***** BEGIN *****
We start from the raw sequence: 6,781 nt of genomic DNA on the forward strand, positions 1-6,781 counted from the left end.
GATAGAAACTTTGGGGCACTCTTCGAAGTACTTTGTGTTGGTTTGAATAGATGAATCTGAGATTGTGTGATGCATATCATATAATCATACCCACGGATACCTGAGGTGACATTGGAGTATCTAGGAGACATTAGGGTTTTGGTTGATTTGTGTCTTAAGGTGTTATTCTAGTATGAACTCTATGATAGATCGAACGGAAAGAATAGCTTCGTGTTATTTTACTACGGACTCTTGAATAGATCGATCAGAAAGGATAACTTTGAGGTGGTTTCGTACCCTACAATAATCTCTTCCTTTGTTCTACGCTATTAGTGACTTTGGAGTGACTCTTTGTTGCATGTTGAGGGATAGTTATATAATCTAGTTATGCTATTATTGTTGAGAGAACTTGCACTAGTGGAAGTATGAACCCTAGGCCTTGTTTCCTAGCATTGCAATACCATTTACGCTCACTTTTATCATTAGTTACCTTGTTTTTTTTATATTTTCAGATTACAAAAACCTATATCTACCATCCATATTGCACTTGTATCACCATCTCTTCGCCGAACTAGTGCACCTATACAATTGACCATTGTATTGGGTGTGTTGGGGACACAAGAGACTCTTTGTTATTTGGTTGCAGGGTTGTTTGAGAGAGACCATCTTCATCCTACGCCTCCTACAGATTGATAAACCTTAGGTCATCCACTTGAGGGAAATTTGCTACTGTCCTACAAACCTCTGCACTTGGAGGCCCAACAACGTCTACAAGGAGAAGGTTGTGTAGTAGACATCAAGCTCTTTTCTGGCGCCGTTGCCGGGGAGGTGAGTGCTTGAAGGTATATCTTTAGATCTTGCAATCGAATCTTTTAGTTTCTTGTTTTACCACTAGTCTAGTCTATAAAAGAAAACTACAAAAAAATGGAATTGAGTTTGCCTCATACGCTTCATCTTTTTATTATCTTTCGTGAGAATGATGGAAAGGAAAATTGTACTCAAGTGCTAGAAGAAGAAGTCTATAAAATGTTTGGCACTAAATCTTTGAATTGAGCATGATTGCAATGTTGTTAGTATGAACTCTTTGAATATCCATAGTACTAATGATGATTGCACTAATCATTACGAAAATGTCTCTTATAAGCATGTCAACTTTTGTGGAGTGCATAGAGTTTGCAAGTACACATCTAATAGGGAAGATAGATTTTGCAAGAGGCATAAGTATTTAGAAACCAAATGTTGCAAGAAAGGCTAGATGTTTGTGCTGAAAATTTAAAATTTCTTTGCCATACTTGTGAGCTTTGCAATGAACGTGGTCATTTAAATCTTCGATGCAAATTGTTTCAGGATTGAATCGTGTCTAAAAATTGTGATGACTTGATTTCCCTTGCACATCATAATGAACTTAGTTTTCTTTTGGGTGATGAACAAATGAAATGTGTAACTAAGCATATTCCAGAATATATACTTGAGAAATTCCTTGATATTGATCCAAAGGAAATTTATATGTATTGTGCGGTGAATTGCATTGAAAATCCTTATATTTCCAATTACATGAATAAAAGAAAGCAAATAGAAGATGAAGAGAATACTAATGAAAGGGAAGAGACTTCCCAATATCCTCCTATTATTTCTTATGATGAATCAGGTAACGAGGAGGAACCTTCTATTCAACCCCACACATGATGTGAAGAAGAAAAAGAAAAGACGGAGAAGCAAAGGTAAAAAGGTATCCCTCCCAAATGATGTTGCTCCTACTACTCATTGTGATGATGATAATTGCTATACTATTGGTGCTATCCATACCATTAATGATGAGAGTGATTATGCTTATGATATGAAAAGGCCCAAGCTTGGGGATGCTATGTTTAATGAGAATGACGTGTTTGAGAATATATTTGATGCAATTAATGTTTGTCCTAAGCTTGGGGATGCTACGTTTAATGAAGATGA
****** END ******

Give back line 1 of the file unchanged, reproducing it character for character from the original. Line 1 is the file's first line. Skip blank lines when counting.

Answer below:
We start from the raw sequence: 6,781 nt of genomic DNA on the forward strand, positions 1-6,781 counted from the left end.